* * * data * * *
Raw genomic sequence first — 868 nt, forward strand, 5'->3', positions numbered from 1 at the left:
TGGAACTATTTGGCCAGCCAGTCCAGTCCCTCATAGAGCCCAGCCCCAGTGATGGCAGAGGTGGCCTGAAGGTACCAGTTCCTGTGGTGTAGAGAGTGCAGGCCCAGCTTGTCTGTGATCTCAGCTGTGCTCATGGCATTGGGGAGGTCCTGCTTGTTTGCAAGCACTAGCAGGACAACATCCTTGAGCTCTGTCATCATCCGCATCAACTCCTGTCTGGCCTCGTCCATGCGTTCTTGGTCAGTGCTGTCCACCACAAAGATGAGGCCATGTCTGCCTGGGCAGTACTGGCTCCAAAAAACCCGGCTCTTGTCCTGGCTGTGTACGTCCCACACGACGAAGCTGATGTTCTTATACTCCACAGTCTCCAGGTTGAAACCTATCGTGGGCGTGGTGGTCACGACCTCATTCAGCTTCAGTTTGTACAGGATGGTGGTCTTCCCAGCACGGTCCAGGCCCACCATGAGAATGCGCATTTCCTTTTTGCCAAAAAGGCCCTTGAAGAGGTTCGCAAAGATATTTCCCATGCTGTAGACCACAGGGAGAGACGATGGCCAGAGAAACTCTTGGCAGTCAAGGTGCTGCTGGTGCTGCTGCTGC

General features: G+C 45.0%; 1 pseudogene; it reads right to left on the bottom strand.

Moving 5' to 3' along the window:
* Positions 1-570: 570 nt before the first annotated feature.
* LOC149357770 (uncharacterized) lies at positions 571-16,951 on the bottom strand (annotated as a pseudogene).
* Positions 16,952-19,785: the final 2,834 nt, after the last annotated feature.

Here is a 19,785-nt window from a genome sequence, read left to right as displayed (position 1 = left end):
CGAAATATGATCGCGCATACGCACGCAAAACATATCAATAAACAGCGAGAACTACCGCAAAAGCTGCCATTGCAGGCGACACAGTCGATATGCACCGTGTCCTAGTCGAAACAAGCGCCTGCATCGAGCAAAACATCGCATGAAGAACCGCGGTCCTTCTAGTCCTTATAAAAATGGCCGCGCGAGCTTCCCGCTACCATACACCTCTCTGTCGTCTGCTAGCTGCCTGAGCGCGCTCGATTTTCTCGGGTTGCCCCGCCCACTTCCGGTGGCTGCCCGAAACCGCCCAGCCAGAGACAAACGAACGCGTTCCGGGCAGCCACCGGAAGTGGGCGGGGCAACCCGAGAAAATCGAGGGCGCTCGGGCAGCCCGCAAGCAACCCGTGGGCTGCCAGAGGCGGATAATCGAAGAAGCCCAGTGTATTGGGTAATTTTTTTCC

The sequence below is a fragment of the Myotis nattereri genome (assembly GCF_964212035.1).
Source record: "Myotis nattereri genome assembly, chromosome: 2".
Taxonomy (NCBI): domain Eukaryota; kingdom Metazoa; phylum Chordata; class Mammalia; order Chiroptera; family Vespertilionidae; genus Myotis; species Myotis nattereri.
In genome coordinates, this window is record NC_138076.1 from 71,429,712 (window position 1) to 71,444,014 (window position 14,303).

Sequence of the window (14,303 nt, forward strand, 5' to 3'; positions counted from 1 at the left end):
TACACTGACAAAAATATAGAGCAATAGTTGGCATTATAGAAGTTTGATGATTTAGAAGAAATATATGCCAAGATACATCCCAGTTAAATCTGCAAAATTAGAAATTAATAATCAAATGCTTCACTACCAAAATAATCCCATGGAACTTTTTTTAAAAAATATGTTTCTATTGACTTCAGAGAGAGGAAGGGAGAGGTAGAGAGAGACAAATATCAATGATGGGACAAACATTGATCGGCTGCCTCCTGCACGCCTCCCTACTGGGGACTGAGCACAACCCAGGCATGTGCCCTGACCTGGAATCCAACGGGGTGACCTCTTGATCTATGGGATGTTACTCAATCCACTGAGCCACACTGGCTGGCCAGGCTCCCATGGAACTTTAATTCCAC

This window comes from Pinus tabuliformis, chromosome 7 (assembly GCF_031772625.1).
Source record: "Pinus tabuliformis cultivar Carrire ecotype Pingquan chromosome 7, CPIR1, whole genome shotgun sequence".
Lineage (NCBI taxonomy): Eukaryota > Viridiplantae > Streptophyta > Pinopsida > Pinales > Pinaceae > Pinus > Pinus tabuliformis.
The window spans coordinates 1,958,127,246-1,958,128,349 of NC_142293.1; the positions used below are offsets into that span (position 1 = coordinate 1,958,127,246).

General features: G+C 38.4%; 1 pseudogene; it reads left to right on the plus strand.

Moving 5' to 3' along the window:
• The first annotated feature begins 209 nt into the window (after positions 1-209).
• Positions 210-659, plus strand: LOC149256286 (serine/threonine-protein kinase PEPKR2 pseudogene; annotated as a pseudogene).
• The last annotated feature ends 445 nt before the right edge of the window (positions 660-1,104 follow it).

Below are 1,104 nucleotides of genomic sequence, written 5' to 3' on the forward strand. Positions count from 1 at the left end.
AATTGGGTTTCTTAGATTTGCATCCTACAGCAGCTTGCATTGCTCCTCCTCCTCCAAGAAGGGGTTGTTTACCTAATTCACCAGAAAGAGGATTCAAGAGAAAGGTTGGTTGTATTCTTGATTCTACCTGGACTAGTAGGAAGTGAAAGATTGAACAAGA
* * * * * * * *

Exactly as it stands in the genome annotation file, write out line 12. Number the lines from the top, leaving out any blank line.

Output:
Taxonomy (NCBI): domain Eukaryota; kingdom Metazoa; phylum Chordata; class Mammalia; order Chiroptera; family Vespertilionidae; genus Myotis; species Myotis nattereri.